Hunger as Ideology

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In “Hunger as Ideology” Susan Bordo observes closely women and their constant

obsession with weight control and the gender ideologies present in the food advertisment.

Girls learn at a young age that being slim is beautiful and they start thinking about tricks on

how to achieve that beauty. Media knows that women like “control “and commercials use this

word a lot, appealing to an audience who feels this lack of control, teaching them that one

easy way to get what you want is using your sex appeal.

With a lot of relevant examples Bordo is focusing on locating gender disparities in

advertising and the effects that these commercials have on women body, behavior and

psychology.

In the first paragraph Susan Bordo introduces us to a commercial where two little girls

have a quite disturbing conversation about what is beauty ”Your mom is so slim, so beautiful!

Does she eat?” Even from a young age girls learn that the way they look is directly connected

to the amount of food they eat.”Silly, just not so much”. The FiberThin commercial is trying to

create envy between women ”Aren’t you jealous?” and then also offers a solution to this

problem ”Not if I know her secrets.” Today even after we learned that these kind of

commercials influences girls to have eating disorders we can still find the following ads like: The first picture is advertising a weight lose program, kids get a clear message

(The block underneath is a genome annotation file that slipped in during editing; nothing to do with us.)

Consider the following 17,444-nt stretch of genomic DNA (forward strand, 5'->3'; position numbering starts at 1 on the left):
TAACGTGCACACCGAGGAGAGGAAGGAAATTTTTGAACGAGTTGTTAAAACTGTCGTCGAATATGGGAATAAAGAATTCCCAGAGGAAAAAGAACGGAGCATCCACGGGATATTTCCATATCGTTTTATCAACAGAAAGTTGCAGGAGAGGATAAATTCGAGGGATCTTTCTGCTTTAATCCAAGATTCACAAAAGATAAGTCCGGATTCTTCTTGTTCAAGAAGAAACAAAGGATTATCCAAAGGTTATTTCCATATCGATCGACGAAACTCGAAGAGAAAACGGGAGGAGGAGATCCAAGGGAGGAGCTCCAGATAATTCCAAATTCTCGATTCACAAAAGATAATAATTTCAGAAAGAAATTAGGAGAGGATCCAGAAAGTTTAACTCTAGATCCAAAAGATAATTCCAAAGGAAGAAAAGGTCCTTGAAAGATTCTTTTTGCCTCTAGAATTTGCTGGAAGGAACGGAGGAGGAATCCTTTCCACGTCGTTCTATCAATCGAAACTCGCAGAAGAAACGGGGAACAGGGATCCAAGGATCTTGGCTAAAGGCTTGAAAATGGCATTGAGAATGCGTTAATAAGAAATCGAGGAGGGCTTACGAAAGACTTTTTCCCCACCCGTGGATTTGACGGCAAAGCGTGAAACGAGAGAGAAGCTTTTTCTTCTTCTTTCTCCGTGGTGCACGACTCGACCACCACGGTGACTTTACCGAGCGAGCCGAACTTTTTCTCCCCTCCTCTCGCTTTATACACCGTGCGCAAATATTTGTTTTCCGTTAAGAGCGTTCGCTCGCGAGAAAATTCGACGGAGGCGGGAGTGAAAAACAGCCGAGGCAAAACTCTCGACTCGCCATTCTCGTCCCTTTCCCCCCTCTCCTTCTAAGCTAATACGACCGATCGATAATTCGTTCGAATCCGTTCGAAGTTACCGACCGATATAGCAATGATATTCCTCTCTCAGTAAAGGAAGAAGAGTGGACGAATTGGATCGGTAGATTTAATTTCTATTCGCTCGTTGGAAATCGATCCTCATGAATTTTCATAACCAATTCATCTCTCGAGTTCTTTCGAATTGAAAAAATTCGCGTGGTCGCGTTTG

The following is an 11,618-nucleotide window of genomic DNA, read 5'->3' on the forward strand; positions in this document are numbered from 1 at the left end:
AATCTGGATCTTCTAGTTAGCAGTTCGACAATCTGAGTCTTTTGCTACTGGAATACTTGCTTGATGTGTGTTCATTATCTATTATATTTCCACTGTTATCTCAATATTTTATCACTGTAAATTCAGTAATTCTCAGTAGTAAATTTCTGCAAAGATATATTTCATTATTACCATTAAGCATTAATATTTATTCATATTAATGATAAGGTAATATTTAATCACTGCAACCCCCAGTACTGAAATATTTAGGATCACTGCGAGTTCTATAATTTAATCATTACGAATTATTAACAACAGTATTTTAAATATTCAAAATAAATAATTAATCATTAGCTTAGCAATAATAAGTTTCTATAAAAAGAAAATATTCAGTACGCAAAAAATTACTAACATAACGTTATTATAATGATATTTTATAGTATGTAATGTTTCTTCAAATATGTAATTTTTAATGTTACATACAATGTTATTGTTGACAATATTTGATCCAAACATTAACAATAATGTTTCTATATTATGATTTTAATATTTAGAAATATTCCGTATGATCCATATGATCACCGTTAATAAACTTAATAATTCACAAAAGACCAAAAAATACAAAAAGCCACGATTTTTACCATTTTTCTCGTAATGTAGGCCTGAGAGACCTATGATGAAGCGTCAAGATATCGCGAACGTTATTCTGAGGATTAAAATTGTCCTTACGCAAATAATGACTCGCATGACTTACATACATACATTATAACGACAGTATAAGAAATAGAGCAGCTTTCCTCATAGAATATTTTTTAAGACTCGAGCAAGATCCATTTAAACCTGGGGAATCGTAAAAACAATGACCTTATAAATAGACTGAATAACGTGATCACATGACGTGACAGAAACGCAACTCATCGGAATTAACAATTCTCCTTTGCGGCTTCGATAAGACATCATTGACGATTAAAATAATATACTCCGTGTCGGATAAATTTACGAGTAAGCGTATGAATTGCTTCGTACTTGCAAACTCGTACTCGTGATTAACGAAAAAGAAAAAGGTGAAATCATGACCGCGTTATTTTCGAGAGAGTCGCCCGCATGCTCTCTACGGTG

that in order to feel good you have to be skinny. The second picture is an ad for a famous

brand name and even if it does not say anything about being skinny it is hard to miss how tiny

the model is. As grown ups we know that this is not real and it still influences us, imagine

what an influence has on children who look up to movie stars and models. This is how eating

disorders start and it looks like not much has changed since Bordo first criticised

commercials.

Women have been fighting for their rights for a long time, they want to be free and in

control of their decisions, their life and of course their body. Contemporary advertisements

take advantage of this desire and include the idea of control in their ads. Bordo points it out

that the Virginia Slim Menthol ad is targeting african american women, who have advanced

a lot in the past years from slavery to freedom,”You’ve come a long way baby”. This ad is

inviting women to celebrate their freedom and to exercise their rights by smoking Virginia

Slim Menthol. Even if this is an ad for cigarettes there is still a connection to food and body

image. “Decisions are easy. When I get to a fork in the road, I eat.” The idea is that you can

have the control of your body, you can eat whenever you want, as long as you are smoking you will stay SLIM. Control is used to sell anything from eyeliners(“Perfect eyeliner. Puts you

in control, And isn’t that nice for a change”)to ca-box deodorant (“Control. I strive for it. My cat

achieved it”) Today the fashion has changed but only in clothes, ideas are the same. Women are still looking for control and models are skinnier than ever.

Bordo is very interested in the ways that society looks into the ads we see every day

and what assumptions are made about gender identity, or “…the differences attributed to

men and women in the stories we tell ourselves and the ways we picture out attitudes toward

food, eating, cooking, body size, and shape” The media has a lot of influences on

women, how they feel about their body, what is their role of in society, how should women

behave and finally how can we achieve perfection.

http://www.youtube.com/watch?v=M-3VSzOkQ34

This youtube video informs us that we are becoming a digital world and we are

spending a lot of time in front of television where we can typically see over 9000

commercials a day. Advertisements are made not only to sell products but...
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